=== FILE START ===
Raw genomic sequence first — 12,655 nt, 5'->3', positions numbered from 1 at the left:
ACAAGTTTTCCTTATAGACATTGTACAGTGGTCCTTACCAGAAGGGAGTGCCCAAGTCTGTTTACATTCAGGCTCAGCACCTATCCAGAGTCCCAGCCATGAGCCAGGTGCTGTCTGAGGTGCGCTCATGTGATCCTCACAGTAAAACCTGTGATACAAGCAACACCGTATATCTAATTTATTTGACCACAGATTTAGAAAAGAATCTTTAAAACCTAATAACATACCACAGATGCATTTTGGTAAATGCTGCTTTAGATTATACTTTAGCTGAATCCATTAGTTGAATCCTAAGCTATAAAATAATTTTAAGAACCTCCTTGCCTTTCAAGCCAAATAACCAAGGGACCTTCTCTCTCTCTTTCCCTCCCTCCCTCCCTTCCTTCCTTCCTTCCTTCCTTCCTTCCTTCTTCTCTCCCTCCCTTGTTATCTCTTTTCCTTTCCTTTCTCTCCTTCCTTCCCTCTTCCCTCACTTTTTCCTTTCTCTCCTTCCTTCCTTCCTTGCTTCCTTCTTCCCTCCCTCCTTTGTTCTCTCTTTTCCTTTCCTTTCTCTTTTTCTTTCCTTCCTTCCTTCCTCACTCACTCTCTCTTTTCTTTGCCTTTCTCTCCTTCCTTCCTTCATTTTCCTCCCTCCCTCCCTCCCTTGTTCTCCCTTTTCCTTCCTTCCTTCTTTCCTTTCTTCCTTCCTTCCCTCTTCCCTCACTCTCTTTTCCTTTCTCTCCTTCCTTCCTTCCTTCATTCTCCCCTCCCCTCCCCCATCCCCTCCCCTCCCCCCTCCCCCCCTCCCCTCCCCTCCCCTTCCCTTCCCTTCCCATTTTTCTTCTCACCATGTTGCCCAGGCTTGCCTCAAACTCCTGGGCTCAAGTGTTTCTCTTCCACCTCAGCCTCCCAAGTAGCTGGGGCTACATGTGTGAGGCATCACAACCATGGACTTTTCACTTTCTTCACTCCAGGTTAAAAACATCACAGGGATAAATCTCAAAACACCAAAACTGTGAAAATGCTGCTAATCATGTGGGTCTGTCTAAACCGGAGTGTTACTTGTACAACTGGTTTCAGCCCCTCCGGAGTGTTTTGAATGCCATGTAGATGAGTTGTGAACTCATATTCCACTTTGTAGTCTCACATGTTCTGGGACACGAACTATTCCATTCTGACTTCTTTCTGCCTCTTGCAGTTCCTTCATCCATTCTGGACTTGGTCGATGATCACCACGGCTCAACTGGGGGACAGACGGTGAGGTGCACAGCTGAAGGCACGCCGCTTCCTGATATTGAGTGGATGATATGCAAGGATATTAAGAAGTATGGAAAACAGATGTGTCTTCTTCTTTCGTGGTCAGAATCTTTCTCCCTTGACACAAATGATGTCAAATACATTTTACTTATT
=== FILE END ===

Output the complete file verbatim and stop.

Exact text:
Raw genomic sequence first — 12,655 nt, 5'->3', positions numbered from 1 at the left:
ACAAGTTTTCCTTATAGACATTGTACAGTGGTCCTTACCAGAAGGGAGTGCCCAAGTCTGTTTACATTCAGGCTCAGCACCTATCCAGAGTCCCAGCCATGAGCCAGGTGCTGTCTGAGGTGCGCTCATGTGATCCTCACAGTAAAACCTGTGATACAAGCAACACCGTATATCTAATTTATTTGACCACAGATTTAGAAAAGAATCTTTAAAACCTAATAACATACCACAGATGCATTTTGGTAAATGCTGCTTTAGATTATACTTTAGCTGAATCCATTAGTTGAATCCTAAGCTATAAAATAATTTTAAGAACCTCCTTGCCTTTCAAGCCAAATAACCAAGGGACCTTCTCTCTCTCTTTCCCTCCCTCCCTCCCTTCCTTCCTTCCTTCCTTCCTTCCTTCCTTCTTCTCTCCCTCCCTTGTTATCTCTTTTCCTTTCCTTTCTCTCCTTCCTTCCCTCTTCCCTCACTTTTTCCTTTCTCTCCTTCCTTCCTTCCTTGCTTCCTTCTTCCCTCCCTCCTTTGTTCTCTCTTTTCCTTTCCTTTCTCTTTTTCTTTCCTTCCTTCCTTCCTCACTCACTCTCTCTTTTCTTTGCCTTTCTCTCCTTCCTTCCTTCATTTTCCTCCCTCCCTCCCTCCCTTGTTCTCCCTTTTCCTTCCTTCCTTCTTTCCTTTCTTCCTTCCTTCCCTCTTCCCTCACTCTCTTTTCCTTTCTCTCCTTCCTTCCTTCCTTCATTCTCCCCTCCCCTCCCCCATCCCCTCCCCTCCCCCCTCCCCCCCTCCCCTCCCCTCCCCTTCCCTTCCCTTCCCATTTTTCTTCTCACCATGTTGCCCAGGCTTGCCTCAAACTCCTGGGCTCAAGTGTTTCTCTTCCACCTCAGCCTCCCAAGTAGCTGGGGCTACATGTGTGAGGCATCACAACCATGGACTTTTCACTTTCTTCACTCCAGGTTAAAAACATCACAGGGATAAATCTCAAAACACCAAAACTGTGAAAATGCTGCTAATCATGTGGGTCTGTCTAAACCGGAGTGTTACTTGTACAACTGGTTTCAGCCCCTCCGGAGTGTTTTGAATGCCATGTAGATGAGTTGTGAACTCATATTCCACTTTGTAGTCTCACATGTTCTGGGACACGAACTATTCCATTCTGACTTCTTTCTGCCTCTTGCAGTTCCTTCATCCATTCTGGACTTGGTCGATGATCACCACGGCTCAACTGGGGGACAGACGGTGAGGTGCACAGCTGAAGGCACGCCGCTTCCTGATATTGAGTGGATGATATGCAAGGATATTAAGAAGTATGGAAAACAGATGTGTCTTCTTCTTTCGTGGTCAGAATCTTTCTCCCTTGACACAAATGATGTCAAATACATTTTACTTATT